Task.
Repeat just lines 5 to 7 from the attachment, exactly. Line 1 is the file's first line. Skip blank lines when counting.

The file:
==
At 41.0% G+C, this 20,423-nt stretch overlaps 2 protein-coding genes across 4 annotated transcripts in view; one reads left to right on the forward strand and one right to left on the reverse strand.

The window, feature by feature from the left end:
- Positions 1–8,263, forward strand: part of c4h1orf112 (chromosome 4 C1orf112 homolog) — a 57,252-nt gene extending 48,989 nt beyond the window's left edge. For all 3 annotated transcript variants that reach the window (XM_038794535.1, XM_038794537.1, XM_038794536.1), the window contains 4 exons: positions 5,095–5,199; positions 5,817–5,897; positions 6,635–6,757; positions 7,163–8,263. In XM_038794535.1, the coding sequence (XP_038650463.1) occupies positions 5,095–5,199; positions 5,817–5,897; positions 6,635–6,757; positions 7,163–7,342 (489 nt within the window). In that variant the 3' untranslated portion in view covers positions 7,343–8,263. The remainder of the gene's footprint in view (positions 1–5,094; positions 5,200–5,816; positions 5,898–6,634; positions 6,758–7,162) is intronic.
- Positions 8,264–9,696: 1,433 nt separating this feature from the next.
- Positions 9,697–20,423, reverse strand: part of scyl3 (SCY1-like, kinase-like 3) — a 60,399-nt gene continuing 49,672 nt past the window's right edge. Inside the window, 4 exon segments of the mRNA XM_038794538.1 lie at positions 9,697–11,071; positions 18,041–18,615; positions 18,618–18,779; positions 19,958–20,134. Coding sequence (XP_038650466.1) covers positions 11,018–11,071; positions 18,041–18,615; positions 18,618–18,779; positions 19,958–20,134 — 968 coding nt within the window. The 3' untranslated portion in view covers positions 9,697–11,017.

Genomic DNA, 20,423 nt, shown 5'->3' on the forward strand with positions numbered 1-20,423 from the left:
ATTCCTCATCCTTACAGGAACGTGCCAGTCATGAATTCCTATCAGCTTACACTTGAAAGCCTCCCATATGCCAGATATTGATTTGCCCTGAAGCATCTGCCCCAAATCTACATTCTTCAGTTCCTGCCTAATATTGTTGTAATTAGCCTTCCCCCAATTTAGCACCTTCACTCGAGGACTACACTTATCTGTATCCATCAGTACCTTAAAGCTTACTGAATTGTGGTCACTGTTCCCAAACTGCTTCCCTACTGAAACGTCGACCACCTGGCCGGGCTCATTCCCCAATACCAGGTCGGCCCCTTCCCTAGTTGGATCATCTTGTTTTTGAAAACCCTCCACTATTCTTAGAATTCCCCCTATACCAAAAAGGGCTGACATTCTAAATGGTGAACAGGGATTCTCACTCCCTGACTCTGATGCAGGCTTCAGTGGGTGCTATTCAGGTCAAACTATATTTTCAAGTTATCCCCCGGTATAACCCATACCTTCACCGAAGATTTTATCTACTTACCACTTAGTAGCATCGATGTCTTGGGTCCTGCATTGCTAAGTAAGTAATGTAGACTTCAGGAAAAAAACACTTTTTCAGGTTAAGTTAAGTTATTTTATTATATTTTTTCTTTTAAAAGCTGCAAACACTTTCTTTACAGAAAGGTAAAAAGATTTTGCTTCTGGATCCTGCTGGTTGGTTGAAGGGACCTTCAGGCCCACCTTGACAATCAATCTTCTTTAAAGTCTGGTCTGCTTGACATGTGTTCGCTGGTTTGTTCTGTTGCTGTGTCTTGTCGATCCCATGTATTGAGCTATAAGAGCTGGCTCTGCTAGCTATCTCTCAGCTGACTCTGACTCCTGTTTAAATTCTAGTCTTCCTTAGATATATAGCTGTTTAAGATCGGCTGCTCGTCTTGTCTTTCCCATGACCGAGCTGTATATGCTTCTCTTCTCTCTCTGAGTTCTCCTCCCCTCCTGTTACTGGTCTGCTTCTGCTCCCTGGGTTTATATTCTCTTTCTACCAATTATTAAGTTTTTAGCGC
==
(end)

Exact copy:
- Positions 9,697–20,423, reverse strand: part of scyl3 (SCY1-like, kinase-like 3) — a 60,399-nt gene continuing 49,672 nt past the window's right edge. Inside the window, 4 exon segments of the mRNA XM_038794538.1 lie at positions 9,697–11,071; positions 18,041–18,615; positions 18,618–18,779; positions 19,958–20,134. Coding sequence (XP_038650466.1) covers positions 11,018–11,071; positions 18,041–18,615; positions 18,618–18,779; positions 19,958–20,134 — 968 coding nt within the window. The 3' untranslated portion in view covers positions 9,697–11,017.

Genomic DNA, 20,423 nt, shown 5'->3' on the forward strand with positions numbered 1-20,423 from the left:
ATTCCTCATCCTTACAGGAACGTGCCAGTCATGAATTCCTATCAGCTTACACTTGAAAGCCTCCCATATGCCAGATATTGATTTGCCCTGAAGCATCTGCCCCAAATCTACATTCTTCAGTTCCTGCCTAATATTGTTGTAATTAGCCTTCCCCCAATTTAGCACCTTCACTCGAGGACTACACTTATCTGTATCCATCAGTACCTTAAAGCTTACTGAATTGTGGTCACTGTTCCCAAACTGCTTCCCTACTGAAACGTCGACCACCTGGCCGGGCTCATTCCCCAATACCAGGTCGGCCCCTTCCCTAGTTGGATCATCTTGTTTTTGAAAACCCTCCACTATTCTTAGAATTCCCCCTATACCAAAAAGGGCTGACATTCTAAATGGTGAACAGGGATTCTCACTCCCTGACTCTGATGCAGGCTTCAGTGGGTGCTATTCAGGTCAAACTATATTTTCAAGTTATCCCCCGGTATAACCCATACCTTCACCGAAGATTTTATCTACTTACCACTTAGTAGCATCGATGTCTTGGGTCCTGCATTGCTAAGTAAGTAATGTAGACTTCAGGAAAAAAACACTTTTTCAGGTTAAGTTAAGTTATTTTATTATATTTTTTCTTTTAAAAGCTGCAAACACTTTCTTTACAGAAAGGTAAAAAGATTTTGCTTCTGGATCCTGCTGGTTGGTTGAAGGGACCTTCAGGCCCACCTTGACAATCAATCTTCTTTAAAGTCTGGTCTGCTTGACATGTGTTCGCTGGTTTGTTCTGTTGCTGTGTCTTGTCGATCCCATGTATTGAGCTATAAGAGCTGGCTCTGCTAGCTATCTCTCAGCTGACTCTGACTCCTGTTTAAATTCTAGTCTTCCTTAGATATATAGCTGTTTAAGATCGGCTGCTCGTCTTGTCTTTCCCATGACCGAGCTGTATATGCTTCTCTTCTCTCTCTGAGTTCTCCTCCCCTCCTGTTACTGGTCTGCTTCTGCTCCCTGGGTTTATATTCTCTTTCTACCAATTATTAAGTTTTTAGCGC